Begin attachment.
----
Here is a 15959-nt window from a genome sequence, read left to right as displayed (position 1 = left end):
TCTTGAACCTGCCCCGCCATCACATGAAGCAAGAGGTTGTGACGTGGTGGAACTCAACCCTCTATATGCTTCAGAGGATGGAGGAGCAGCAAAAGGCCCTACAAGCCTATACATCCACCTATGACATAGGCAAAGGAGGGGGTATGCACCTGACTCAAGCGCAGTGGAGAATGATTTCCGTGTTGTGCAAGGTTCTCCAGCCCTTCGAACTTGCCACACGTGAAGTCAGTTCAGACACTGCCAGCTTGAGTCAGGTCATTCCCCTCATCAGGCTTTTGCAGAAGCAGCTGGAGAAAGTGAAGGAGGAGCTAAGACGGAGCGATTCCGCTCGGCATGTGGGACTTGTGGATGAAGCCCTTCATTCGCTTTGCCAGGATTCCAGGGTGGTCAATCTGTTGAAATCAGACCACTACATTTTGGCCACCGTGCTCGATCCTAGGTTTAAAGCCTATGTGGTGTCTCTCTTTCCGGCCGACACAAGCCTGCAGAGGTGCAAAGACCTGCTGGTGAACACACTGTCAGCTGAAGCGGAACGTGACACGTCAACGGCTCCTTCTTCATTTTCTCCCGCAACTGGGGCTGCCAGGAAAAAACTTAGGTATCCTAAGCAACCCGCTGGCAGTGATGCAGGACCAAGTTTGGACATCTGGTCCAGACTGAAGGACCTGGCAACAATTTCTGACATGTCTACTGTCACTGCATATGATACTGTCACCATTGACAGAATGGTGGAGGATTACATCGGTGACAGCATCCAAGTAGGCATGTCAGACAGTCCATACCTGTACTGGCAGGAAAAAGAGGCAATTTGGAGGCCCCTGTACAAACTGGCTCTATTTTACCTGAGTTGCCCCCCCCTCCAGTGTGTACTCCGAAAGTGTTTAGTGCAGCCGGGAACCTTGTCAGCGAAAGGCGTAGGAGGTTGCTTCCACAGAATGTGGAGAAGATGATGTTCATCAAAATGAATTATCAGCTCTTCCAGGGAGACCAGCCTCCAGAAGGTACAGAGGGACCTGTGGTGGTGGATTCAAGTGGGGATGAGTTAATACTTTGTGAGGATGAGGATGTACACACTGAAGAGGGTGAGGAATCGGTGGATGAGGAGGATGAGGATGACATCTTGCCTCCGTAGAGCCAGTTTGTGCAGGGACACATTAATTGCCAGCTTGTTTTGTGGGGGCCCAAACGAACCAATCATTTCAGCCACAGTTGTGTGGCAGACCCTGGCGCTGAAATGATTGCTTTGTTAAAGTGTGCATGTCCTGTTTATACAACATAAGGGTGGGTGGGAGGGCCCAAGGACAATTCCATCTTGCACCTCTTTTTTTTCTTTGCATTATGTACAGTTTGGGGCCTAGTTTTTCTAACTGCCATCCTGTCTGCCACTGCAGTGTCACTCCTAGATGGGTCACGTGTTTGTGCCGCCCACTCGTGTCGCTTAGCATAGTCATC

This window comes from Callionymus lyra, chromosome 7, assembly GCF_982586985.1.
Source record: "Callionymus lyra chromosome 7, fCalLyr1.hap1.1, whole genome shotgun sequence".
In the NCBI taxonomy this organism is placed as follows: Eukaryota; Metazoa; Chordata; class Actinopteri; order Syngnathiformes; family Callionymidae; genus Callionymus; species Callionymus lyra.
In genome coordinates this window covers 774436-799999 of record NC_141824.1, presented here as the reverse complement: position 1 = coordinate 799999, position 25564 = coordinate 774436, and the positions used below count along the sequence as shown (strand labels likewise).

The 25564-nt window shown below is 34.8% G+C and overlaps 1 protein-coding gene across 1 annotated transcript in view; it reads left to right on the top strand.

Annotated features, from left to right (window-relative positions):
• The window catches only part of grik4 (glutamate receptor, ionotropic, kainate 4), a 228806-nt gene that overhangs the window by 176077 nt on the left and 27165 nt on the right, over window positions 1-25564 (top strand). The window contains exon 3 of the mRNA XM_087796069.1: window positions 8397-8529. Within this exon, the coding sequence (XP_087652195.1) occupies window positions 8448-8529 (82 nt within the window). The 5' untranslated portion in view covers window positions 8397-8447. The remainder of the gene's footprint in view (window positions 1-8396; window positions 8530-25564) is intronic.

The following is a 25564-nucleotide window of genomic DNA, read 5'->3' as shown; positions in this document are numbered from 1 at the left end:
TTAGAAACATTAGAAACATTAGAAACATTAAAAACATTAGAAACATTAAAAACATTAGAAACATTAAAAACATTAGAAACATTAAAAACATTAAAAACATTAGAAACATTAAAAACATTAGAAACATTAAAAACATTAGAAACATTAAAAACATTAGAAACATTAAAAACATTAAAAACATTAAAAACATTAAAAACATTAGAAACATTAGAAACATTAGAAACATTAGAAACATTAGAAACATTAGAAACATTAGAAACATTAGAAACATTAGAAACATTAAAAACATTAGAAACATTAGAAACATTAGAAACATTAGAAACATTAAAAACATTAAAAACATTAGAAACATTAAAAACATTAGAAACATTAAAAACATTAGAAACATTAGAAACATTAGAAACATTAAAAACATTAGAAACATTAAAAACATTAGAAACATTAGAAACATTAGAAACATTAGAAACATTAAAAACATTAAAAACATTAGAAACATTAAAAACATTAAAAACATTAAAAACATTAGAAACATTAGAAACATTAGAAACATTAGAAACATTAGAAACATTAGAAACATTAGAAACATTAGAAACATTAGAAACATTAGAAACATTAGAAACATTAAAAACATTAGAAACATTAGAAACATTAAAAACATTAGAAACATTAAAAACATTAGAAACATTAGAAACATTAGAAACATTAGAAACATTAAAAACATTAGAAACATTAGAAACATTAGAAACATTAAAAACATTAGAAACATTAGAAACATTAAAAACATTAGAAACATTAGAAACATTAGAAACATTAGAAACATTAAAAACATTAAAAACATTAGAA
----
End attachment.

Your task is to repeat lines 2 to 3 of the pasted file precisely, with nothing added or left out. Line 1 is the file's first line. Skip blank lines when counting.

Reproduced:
TCTTGAACCTGCCCCGCCATCACATGAAGCAAGAGGTTGTGACGTGGTGGAACTCAACCCTCTATATGCTTCAGAGGATGGAGGAGCAGCAAAAGGCCCTACAAGCCTATACATCCACCTATGACATAGGCAAAGGAGGGGGTATGCACCTGACTCAAGCGCAGTGGAGAATGATTTCCGTGTTGTGCAAGGTTCTCCAGCCCTTCGAACTTGCCACACGTGAAGTCAGTTCAGACACTGCCAGCTTGAGTCAGGTCATTCCCCTCATCAGGCTTTTGCAGAAGCAGCTGGAGAAAGTGAAGGAGGAGCTAAGACGGAGCGATTCCGCTCGGCATGTGGGACTTGTGGATGAAGCCCTTCATTCGCTTTGCCAGGATTCCAGGGTGGTCAATCTGTTGAAATCAGACCACTACATTTTGGCCACCGTGCTCGATCCTAGGTTTAAAGCCTATGTGGTGTCTCTCTTTCCGGCCGACACAAGCCTGCAGAGGTGCAAAGACCTGCTGGTGAACACACTGTCAGCTGAAGCGGAACGTGACACGTCAACGGCTCCTTCTTCATTTTCTCCCGCAACTGGGGCTGCCAGGAAAAAACTTAGGTATCCTAAGCAACCCGCTGGCAGTGATGCAGGACCAAGTTTGGACATCTGGTCCAGACTGAAGGACCTGGCAACAATTTCTGACATGTCTACTGTCACTGCATATGATACTGTCACCATTGACAGAATGGTGGAGGATTACATCGGTGACAGCATCCAAGTAGGCATGTCAGACAGTCCATACCTGTACTGGCAGGAAAAAGAGGCAATTTGGAGGCCCCTGTACAAACTGGCTCTATTTTACCTGAGTTGCCCCCCCCTCCAGTGTGTACTCCGAAAGTGTTTAGTGCAGCCGGGAACCTTGTCAGCGAAAGGCGTAGGAGGTTGCTTCCACAGAATGTGGAGAAGATGATGTTCATCAAAATGAATTATCAGCTCTTCCAGGGAGACCAGCCTCCAGAAGGTACAGAGGGACCTGTGGTGGTGGATTCAAGTGGGGATGAGTTAATACTTTGTGAGGATGAGGATGTACACACTGAAGAGGGTGAGGAATCGGTGGATGAGGAGGATGAGGATGACATCTTGCCTCCGTAGAGCCAGTTTGTGCAGGGACACATTAATTGCCAGCTTGTTTTGTGGGGGCCCAAACGAACCAATCATTTCAGCCACAGTTGTGTGGCAGACCCTGGCGCTGAAATGATTGCTTTGTTAAAGTGTGCATGTCCTGTTTATACAACATAAGGGTGGGTGGGAGGGCCCAAGGACAATTCCATCTTGCACCTCTTTTTTTTCTTTGCATTATGTACAGTTTGGGGCCTAGTTTTTCTAACTGCCATCCTGTCTGCCACTGCAGTGTCACTCCTAGATGGGTCACGTGTTTGTGCCGCCCACTCGTGTCGCTTAGCATAGTCATC

This window comes from Callionymus lyra, chromosome 7, assembly GCF_982586985.1.